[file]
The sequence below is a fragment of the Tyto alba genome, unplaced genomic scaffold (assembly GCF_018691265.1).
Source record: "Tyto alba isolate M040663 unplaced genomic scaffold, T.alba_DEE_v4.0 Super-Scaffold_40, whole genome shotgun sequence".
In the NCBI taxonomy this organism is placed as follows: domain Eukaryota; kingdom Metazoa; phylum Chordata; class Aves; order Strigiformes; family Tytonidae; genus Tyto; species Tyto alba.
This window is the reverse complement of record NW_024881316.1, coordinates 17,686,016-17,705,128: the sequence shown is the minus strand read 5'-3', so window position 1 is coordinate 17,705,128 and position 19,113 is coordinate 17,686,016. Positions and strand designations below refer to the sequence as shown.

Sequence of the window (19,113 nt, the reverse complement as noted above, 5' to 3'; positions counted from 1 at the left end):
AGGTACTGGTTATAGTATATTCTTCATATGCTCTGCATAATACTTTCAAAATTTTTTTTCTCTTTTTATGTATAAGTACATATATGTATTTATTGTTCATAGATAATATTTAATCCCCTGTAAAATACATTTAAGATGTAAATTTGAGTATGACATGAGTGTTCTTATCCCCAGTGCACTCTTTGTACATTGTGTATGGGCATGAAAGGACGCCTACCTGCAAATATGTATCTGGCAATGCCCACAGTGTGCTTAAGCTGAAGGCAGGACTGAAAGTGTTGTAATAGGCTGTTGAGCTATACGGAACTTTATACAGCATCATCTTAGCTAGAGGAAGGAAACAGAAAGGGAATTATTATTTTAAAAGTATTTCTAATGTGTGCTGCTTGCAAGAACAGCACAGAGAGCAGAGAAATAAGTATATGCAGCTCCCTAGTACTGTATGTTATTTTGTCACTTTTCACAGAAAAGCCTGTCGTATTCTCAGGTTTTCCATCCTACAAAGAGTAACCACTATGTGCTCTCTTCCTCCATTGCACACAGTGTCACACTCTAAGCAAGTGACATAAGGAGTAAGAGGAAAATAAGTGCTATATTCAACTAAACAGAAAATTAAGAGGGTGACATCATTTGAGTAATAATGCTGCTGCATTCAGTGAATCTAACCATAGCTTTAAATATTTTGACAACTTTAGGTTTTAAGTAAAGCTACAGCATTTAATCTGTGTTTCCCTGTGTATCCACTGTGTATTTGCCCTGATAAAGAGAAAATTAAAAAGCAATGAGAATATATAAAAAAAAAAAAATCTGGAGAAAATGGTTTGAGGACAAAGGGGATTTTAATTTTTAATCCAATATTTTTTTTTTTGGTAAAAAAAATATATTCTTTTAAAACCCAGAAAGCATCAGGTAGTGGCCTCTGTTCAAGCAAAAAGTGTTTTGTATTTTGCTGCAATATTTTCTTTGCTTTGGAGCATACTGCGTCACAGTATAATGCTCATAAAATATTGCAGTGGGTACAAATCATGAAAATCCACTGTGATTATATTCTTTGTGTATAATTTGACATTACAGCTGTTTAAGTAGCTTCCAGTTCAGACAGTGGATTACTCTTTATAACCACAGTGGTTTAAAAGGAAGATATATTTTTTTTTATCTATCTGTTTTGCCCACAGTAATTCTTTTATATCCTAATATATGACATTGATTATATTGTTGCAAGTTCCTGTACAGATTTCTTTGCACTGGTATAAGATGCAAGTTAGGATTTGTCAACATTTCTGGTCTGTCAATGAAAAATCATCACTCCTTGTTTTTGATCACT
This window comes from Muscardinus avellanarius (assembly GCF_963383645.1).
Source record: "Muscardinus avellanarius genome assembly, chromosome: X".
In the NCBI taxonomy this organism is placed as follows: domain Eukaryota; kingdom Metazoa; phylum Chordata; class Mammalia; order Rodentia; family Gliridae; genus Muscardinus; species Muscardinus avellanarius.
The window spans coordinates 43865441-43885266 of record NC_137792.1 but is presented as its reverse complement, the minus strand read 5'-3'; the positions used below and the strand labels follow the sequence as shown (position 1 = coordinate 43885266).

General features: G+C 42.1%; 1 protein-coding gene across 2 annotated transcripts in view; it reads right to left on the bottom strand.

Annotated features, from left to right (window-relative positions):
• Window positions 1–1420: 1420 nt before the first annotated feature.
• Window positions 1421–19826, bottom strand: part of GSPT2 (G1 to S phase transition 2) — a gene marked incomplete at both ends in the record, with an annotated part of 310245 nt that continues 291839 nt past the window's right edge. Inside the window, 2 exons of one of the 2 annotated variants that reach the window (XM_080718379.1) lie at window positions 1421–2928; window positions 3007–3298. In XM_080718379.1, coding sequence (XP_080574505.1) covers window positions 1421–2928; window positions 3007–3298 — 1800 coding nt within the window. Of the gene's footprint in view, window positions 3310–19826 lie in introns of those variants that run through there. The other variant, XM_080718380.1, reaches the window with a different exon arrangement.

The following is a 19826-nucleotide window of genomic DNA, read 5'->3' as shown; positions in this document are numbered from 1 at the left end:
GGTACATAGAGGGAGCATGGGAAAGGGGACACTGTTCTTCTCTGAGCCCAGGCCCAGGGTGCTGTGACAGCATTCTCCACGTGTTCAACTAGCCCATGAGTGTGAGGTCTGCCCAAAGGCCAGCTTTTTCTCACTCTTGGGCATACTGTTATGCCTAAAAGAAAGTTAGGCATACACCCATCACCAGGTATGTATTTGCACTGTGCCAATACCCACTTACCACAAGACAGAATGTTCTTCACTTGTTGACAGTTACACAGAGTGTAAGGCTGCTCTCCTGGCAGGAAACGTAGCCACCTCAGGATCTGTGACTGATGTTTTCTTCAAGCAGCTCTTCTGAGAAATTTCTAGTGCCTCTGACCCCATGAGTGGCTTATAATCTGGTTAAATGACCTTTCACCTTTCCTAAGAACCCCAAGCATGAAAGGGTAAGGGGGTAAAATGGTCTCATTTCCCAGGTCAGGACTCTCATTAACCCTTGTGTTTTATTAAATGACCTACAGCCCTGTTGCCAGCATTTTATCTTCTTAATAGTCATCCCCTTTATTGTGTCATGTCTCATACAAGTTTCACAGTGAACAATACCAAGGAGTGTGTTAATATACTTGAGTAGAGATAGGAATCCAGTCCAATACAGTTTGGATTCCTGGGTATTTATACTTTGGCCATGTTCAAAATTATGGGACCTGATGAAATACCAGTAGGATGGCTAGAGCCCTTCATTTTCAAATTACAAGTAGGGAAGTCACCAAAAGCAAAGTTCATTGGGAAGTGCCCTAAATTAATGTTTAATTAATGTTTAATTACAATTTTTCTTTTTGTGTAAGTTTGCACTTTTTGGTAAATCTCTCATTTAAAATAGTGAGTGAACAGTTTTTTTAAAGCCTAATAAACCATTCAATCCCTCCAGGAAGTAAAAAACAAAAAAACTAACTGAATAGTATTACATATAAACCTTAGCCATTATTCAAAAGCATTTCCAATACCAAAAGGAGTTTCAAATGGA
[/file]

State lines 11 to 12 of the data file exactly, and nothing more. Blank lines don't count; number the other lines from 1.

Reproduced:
General features: G+C 42.1%; 1 protein-coding gene across 2 annotated transcripts in view; it reads right to left on the bottom strand.

Annotated features, from left to right (window-relative positions):